Filed under: Archeology
Carl Sommer points us to “a different, more realistic take on the Jordanian find. It’s a fascinating find, even if it can’t be dated back to 33 A.D. If, on the other hand, it can, then it’s even better.”
Carl Sommer points us to “a different, more realistic take on the Jordanian find. It’s a fascinating find, even if it can’t be dated back to 33 A.D. If, on the other hand, it can, then it’s even better.”
For those of us who work in the real world of office politics, bitter competition, and muddy ethical waters, Mike Aquilina and Fr. Kris Stubna’s Take Five offers both inspiration and guidance. Drawn from the spirituality of Saint Ignatius of Loyola, the founder of the Jesuits, it offers 74 daily meditations connecting the rich heritage of Ignatian spirituality to working life.
At first blush, Saint Ignatius, whose life spanned the turbulent beginnings of the Reformation, can seem a distant figure, whose exploits and faith would have little to do with our bustling lives. But his spirituality isn’t for hermits sealed off in contemplative prayer but for people, like Ignatius himself, who are involved in the active life of the world.
“Most Christians spend a large part of their waking hours in activity related to their professional work,” say Aquilina, a prominent local Catholic writer, and Fr. Stubna, who works as the Diocese of Pittsburgh’s secretary for education. “Yet so many sermons and books on the spiritual life seem to pass over these matters that are important—methods of mediation, volunteer work, almsgiving—but that hold a marginal place of the ordinary lives of ordinary people.”
For Aquilina and Stubna, Saint Ignatius isn’t just a spiritual teacher but also a model of someone who was able to bring Christ into his working life in real, profound—and often highly effective—ways. His success as a spiritual teacher and an organizational leader was not accidental. In fact, he saw the Society of Jesus as filling what he believed to be a desperate need in the church: A community of priests who would work in the world at the service of Christ, helping laity to fulfill their role in Christ’s plan of redemption.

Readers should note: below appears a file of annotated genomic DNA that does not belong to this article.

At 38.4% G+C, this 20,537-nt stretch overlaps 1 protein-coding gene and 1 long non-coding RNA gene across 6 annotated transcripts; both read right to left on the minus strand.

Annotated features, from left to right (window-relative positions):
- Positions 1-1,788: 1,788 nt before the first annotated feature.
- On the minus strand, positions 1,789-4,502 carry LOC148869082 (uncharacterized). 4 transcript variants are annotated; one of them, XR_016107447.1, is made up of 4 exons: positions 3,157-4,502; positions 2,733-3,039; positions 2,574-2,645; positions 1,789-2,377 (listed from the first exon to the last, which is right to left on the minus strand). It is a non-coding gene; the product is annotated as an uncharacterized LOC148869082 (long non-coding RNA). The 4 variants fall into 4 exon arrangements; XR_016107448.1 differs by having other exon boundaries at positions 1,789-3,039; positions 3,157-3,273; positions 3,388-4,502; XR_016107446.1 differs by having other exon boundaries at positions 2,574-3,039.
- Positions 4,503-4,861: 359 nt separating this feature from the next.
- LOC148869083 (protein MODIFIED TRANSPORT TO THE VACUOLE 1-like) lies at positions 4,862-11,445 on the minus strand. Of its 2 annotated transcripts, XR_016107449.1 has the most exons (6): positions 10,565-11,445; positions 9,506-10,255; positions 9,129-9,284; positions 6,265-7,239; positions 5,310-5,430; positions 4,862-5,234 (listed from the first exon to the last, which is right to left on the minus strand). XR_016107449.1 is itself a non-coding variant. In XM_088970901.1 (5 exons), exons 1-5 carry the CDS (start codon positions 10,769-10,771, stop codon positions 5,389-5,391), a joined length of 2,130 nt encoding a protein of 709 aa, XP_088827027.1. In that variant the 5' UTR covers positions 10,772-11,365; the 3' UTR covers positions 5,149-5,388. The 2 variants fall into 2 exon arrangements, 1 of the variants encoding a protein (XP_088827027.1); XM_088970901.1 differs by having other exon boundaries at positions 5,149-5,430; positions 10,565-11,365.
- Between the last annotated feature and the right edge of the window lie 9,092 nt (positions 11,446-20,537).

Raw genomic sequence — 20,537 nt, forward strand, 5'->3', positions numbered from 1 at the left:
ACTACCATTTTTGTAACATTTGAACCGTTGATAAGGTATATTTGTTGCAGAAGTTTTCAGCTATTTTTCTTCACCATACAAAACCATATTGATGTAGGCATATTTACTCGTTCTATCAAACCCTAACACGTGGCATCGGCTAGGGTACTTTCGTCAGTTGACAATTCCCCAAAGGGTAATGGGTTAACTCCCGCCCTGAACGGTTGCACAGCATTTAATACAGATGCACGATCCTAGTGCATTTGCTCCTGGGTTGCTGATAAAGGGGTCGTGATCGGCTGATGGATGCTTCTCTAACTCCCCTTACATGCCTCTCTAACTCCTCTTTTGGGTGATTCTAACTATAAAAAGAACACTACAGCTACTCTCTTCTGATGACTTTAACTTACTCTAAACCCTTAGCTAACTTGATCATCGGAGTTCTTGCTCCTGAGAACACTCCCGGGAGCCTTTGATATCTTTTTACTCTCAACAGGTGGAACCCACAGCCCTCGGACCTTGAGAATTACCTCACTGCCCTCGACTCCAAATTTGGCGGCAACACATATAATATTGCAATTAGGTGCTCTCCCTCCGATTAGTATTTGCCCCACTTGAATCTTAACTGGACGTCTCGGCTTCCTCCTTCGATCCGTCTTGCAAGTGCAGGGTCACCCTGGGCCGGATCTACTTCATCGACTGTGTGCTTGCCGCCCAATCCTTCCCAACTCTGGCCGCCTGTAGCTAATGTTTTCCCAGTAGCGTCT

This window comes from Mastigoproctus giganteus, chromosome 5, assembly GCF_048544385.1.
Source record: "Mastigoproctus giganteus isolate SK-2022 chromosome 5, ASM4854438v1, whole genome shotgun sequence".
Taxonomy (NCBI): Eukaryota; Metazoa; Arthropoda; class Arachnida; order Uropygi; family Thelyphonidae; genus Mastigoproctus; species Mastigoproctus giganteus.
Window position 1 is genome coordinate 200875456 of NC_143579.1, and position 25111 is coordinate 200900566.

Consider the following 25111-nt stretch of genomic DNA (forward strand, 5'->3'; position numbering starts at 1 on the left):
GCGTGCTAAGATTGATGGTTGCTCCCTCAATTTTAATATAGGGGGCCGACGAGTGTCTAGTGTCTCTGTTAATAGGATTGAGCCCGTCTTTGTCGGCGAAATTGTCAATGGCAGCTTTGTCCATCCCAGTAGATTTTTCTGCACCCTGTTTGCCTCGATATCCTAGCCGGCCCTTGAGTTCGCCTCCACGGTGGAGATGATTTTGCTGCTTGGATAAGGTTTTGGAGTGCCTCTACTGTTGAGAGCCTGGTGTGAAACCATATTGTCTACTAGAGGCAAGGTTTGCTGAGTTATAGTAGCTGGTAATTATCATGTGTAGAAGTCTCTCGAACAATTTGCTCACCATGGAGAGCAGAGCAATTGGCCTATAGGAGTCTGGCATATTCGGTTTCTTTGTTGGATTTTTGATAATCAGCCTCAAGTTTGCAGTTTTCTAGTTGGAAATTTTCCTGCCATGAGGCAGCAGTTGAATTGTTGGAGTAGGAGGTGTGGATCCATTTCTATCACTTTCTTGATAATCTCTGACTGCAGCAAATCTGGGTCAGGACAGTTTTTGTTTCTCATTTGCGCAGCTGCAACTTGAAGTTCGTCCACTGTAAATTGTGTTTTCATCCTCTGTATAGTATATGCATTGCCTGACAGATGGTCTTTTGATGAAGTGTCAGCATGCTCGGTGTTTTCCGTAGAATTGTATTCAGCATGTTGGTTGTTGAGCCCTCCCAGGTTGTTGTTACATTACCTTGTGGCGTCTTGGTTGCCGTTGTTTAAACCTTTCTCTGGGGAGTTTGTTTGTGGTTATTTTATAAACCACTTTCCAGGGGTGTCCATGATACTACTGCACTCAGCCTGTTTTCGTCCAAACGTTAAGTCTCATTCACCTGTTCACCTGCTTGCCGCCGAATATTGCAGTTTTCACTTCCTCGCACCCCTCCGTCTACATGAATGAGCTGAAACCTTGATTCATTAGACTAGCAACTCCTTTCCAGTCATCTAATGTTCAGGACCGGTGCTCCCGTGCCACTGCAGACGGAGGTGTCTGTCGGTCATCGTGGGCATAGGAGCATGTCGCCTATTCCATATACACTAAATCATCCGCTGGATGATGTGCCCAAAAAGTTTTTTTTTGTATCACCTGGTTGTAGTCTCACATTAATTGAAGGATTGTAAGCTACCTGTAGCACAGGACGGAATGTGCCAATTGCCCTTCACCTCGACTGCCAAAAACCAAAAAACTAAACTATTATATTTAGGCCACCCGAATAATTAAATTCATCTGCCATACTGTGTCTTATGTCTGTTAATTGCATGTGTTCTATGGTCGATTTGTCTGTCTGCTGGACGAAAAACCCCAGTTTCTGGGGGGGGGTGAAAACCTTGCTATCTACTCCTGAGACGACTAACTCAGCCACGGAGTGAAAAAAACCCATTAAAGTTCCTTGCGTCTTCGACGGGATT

Saint Ignatius’s vision required a prodigious amount of work, and he threw himself into his task. During his lifetime, Aquilina and Stubna write, the saint oversaw the formation and ordination of thousands of priests, the establishment of what would become the “Jesuit tradition” of higher education, and the development of missions worldwide.
During this immensely productive time, he wrote almost seven thousand letters giving advice, making plans, and providing spiritual direction. “He found very practical ways to bring Christ into the workday, and he shared his methods with others,” Aquilina and Stubna observe.
“He wrote letters full of good advice about getting work done, and doing it with care, yet not wearying yourself; about getting along with co-workers; about dealing with office politics; and about the challenge of keeping your eye on the goal, which is not worldly success but godly glory.”
These letters form the backbone of the book’s meditations, which include a passage from Saint Ignatius, questions to ponder, a verse of scripture, and a thought to memorize and take with you throughout the day. For those who don’t currently have a daily devotional practice, the exercises, which can be read over breakfast, can be the beginning of a deepening encounter with God.
For those accustomed to seeing spirituality as something disconnected with the world or as a set of impractical platitudes, Aquilina and Stubna show how faith can flow into even the most mundane things: setting goals, meeting deadlines, dealing with office gossip, putting people before paychecks, and even asking for a raise.